The Hacker: As the hangover wears off, make sure your mind is blank
Sunday 01 January 2012
Even more powerful than the hangovers they wake up with this morning will be the feeling felt by most hackers that this is going to be the year when their golfing dreams will blossom at last.
A sadly desperate hope, to be sure, but if hackers weren't so incurably optimistic we wouldn't still be trying to play a game so obviously beyond us.
And if you've spent many forlorn years in pursuit of a better golf swing, even the faintest hope of a new dawn is a comfort.
The secret behind the perfect swing is out there somewhere. Ben Hogan claimed to know it but died without revealing it to the world.
Some say his secret was that it is all in the mind. Others say it is all in the hands. The equally legendary Sam Snead said it was all in the feet.
He recommended that beginners should learn to swing in their bare feet because spiked golf shoes encouraged bad swings by applying an artificial grip to the ground. No wonder we get confused.
It is confusion that I intend to avoid. Instead of entering the new year befuddled by resolutions, I'm going to empty my mind, do what comes naturally and keep it simple.
Influential voices support this approach. I'm not sure Albert Einstein played the game but one of his more quoted proclamations is: "Simplicity is genius."Leonardo da Vinci said: "Simplicity is the ultimate sophistication". But he always was a bit wordy.
I asked my latest trainer for a few words of advice to pass on to hackers on New Year's Day and he immediately replied: "Ignore your thoughts, trust your feelings."
You can't get simpler than that. It's the philosophy John Hastings deals in at the St Andrews Major club near Cardiff. He drills his pupils in the four reasons why they find the game so difficult: they think too much; they try too hard; they are too tense; they use too much force.
If they can relax and find their natural swing, he says, they will improve because most of the tools they need to play better golf are hidden within them.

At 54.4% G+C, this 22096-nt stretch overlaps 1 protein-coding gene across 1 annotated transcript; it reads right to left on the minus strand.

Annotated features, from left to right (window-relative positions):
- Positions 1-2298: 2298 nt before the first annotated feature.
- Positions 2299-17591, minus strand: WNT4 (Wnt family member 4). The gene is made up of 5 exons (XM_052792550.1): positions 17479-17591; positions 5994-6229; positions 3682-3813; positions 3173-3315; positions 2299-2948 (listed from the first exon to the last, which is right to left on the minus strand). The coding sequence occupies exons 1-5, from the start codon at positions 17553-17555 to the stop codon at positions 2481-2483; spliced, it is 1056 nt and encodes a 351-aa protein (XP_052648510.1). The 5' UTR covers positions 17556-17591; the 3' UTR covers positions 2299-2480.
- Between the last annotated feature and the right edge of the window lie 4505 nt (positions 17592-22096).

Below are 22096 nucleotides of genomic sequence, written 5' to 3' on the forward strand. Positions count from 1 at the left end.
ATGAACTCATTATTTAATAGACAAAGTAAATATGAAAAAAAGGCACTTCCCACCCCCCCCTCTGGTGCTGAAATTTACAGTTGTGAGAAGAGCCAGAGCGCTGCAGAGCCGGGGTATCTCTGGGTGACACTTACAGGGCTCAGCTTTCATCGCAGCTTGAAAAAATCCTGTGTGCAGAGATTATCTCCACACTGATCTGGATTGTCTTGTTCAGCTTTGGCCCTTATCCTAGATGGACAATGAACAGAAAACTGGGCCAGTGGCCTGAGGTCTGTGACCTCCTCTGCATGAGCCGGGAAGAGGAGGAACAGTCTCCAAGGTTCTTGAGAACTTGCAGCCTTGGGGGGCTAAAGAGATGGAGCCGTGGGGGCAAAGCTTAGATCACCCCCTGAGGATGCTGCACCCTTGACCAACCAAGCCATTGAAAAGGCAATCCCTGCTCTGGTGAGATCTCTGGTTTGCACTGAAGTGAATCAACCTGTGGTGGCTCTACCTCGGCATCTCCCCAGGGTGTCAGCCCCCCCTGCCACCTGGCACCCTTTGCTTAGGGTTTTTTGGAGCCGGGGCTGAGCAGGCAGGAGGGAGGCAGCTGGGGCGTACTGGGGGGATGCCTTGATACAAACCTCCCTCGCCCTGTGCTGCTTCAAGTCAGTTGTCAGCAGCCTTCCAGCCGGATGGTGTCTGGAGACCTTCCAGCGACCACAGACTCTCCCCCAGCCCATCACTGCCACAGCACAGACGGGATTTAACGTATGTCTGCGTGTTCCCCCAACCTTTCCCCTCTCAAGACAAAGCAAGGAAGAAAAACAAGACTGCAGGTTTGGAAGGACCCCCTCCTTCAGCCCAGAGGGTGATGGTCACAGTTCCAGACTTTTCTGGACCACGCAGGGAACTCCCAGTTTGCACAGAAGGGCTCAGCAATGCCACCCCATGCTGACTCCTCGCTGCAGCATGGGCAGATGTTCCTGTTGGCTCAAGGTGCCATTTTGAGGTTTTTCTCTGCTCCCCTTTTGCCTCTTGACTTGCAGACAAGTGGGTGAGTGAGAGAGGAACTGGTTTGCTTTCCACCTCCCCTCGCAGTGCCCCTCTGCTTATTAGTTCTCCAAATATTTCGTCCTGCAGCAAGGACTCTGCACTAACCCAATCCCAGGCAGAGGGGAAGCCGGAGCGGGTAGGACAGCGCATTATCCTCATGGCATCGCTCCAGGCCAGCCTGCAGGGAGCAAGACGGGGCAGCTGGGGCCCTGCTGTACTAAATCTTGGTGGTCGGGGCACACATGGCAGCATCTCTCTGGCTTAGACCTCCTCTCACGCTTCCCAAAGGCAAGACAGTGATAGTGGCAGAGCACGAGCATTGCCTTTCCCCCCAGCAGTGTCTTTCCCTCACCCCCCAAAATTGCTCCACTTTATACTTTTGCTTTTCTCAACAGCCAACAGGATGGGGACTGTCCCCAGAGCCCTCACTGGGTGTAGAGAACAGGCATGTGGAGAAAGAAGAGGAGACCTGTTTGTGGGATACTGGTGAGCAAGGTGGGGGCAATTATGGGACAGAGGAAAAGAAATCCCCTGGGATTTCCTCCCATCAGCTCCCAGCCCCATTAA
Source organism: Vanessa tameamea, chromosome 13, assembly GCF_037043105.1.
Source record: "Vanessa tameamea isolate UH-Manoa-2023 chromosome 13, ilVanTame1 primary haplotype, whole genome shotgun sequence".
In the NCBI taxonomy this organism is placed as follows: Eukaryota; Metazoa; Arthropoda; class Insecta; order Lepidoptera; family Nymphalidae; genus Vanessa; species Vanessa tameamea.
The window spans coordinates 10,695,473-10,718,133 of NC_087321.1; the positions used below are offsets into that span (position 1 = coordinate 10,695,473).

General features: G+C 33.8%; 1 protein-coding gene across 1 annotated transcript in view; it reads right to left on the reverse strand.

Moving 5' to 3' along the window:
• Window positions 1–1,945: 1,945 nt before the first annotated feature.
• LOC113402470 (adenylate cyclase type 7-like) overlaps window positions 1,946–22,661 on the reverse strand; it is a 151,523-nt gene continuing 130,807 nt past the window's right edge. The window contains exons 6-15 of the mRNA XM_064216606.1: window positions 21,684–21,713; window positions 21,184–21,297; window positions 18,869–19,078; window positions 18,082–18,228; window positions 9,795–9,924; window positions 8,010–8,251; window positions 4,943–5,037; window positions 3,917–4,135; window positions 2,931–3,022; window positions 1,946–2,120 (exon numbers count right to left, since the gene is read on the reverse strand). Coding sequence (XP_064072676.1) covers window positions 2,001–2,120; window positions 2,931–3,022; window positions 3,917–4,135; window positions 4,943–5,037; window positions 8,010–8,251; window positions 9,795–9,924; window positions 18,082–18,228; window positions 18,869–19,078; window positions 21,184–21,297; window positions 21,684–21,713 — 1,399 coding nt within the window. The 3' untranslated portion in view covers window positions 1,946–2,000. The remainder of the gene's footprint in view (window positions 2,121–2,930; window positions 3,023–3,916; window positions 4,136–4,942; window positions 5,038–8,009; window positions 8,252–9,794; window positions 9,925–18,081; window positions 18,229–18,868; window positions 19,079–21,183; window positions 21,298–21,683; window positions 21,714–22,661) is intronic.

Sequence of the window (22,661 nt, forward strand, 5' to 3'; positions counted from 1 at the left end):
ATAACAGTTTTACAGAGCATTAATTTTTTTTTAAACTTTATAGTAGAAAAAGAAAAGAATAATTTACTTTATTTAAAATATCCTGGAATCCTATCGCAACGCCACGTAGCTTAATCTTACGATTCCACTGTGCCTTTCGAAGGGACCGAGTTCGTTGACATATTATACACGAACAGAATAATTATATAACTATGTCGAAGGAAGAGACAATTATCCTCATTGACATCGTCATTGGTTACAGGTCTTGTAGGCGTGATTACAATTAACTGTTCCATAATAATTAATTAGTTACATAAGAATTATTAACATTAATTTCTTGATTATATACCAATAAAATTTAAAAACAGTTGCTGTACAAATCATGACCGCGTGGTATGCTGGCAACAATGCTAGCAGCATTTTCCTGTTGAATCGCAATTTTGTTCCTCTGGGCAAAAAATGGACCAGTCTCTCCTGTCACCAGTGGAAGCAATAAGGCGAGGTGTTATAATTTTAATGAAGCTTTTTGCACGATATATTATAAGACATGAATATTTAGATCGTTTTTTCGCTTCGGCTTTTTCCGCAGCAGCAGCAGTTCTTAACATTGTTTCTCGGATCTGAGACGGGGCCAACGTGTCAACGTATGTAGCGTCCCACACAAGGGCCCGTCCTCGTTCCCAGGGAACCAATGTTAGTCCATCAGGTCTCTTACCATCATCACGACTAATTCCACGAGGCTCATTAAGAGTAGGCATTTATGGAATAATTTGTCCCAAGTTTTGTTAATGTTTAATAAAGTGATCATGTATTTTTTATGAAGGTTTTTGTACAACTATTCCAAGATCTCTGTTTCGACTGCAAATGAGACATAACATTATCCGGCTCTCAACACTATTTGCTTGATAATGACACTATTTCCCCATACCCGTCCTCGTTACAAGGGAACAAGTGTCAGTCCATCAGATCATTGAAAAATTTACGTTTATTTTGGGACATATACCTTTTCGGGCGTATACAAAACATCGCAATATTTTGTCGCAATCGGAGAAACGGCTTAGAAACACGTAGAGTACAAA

That so many of my tools remain undetected is not the fault of his instruction but of getting an old body trained in the devil's work to fully adapt to a new style.
I am swinging more naturally and hitting the ball better but what I can't master is the consistency.
I no longer grip the club like I'm strangling a chicken, my down-swing only occasionally resembles a trainee lumberjack and my short game is acquiring subtleties I never thought possible.
Last year I had unprecedented success in match-play competitions. Yet my ambition to end a 10-year failure to break 100 in a medal is regularly ruined by a sudden lurch back to the old ways.
I promised that once I broke 100, I would give John full credit for the transformation he has caused but he doesn't deserve to wait that long.
There's a strong element of Buddhism in his themes of relaxation and inner harmony but he has a technical background as a professional player in European tournaments, and as a teaching pro in Germany and France. He also had a spell as Craig Stadler's caddy.
But now he is convinced that the answer lies in the natural approach instead of filling minds with various tips. The swing should be one easy movement and not the result of a sequence of thoughts.
The prospect of a year when I not only don't have to worry about my golf but I don't even have to think about it has a certain attraction.
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